Walter Lee Younger’s Characteristics
In the 1920’s, many African-American families had left the southern states and migrated north to Chicago’s South Side in search of the “American Dream”, dreaming of freedom, equality, and the opportunity that was supposed to be available to every American. This “American Dream” was sought by many African Americans in the U. S. Written by Lorraine Hansberry and produced in 1959, The play: A Raisin in the Sun, gave readers a strong meaning about the values of dreams and the struggles in fulfilling them.
Unlike other plays that contain one main character, A Raisin in the Sun consisted of having two main characters: Walter and Mama. The audience may find that one of the main characters from the play, Walter, showed a hard time in understanding the values of dreams. The audience may also find Walter’s character to be portrayed as both: a sympathetic and an unsympathetic representation of African-American men in Chicago’s Southside during the 1950-1960’s. The play takes place between 1945 and 1959 in Chicago’s South Side during , and begins with the Younger family waiting to receive an insurance check for the death of Mama’s husband Walter Sr.
Each of the family members has their own dream and plan on how the check should be used. The character of the Younger family include: Lena Younger “Mama” who is in her 60’s and is the matriarch of the family, her son Walter Lee Younger a 35-year old chauffeur, his wife Ruth, their son Travis and Beneatha Younger, Walter’s 20-year old sister that is attending college and studying to become a doctor. The Younger’s each disagree with each other, resulting in the entire family arguing and fighting over how to spend the $10,000 check. Mama wants to use the money to buy a house and fulfill the dreams her and her husband shared.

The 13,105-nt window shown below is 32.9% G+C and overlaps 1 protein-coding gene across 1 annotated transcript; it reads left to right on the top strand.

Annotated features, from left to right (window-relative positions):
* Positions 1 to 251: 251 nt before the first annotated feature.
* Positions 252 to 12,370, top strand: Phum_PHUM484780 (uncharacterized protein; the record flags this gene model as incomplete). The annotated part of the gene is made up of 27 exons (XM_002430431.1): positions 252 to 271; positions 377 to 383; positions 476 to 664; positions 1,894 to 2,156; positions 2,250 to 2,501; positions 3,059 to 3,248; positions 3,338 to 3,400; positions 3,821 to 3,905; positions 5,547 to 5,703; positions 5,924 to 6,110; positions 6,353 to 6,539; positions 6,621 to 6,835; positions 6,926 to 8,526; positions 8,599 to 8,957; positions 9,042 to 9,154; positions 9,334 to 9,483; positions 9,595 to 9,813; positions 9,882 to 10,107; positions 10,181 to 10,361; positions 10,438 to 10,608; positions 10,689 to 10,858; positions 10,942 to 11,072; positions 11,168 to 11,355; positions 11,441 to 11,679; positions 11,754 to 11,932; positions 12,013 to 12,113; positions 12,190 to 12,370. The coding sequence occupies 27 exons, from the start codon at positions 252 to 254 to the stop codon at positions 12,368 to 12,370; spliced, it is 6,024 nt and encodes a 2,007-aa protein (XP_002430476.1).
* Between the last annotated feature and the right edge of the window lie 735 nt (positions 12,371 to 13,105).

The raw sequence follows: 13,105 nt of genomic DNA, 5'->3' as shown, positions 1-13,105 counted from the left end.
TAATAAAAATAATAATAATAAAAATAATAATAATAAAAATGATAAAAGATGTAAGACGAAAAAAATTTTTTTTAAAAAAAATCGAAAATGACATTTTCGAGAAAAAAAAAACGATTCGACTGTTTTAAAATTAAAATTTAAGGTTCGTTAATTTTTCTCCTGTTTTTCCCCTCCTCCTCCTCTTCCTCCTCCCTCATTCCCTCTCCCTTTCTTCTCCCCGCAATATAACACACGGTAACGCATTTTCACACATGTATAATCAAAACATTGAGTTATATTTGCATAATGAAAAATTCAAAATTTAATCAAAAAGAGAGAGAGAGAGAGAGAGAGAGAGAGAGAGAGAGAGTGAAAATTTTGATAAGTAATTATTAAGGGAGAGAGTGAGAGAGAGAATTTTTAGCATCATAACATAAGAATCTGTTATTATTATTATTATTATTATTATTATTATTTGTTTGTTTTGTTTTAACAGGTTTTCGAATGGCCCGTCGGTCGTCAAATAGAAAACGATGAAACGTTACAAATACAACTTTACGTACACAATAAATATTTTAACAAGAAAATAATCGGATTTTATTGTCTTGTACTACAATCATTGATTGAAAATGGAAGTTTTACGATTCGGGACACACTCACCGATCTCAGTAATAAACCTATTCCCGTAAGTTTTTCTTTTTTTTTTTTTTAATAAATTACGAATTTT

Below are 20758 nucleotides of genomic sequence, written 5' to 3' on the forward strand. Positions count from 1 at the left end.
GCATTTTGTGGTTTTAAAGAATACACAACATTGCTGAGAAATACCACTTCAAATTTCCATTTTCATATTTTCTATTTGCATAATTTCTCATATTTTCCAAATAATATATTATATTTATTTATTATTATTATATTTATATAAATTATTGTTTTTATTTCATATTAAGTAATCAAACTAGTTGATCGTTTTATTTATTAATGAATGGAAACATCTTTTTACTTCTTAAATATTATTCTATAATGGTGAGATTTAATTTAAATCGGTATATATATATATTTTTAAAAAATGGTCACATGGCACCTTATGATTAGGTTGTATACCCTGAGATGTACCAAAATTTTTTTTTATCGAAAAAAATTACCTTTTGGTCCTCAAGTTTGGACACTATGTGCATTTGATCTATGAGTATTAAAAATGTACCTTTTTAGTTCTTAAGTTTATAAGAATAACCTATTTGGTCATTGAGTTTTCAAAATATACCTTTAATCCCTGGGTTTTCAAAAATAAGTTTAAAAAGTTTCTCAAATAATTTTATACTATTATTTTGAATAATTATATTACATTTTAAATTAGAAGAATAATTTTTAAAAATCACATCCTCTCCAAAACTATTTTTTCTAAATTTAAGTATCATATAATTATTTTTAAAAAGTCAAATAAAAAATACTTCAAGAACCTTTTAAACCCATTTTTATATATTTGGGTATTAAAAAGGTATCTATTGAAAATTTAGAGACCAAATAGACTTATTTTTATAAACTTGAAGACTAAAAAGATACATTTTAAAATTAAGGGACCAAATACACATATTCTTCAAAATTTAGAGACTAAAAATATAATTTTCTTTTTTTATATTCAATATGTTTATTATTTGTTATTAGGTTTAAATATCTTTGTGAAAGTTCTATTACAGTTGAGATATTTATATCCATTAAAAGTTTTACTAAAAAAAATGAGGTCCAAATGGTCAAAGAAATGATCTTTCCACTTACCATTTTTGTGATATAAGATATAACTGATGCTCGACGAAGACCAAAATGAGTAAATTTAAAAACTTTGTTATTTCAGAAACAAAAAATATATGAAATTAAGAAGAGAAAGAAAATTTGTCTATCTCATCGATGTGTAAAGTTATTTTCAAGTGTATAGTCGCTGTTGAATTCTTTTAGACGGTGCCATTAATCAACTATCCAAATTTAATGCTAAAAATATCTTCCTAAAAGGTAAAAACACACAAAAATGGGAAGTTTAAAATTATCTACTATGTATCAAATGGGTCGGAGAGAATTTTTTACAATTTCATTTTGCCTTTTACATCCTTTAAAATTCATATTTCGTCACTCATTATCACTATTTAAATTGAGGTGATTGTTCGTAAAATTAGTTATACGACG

Ruth agrees with Mama and also wants a house and better opportunities for Travis. Beneatha needs the money to pay her tuition for medical school. Throughout the entire play, the Younger family struggles individually trying to achieve each of their dreams, and Walter’s dream to invest in a liquor store, results in his family losing all of the money. By the end of the play, the Youngers come to realize that their dream of owning a house is the most important dream because a house is what unites families. Readers are likely to identify Walter’s character in the play with many reactions.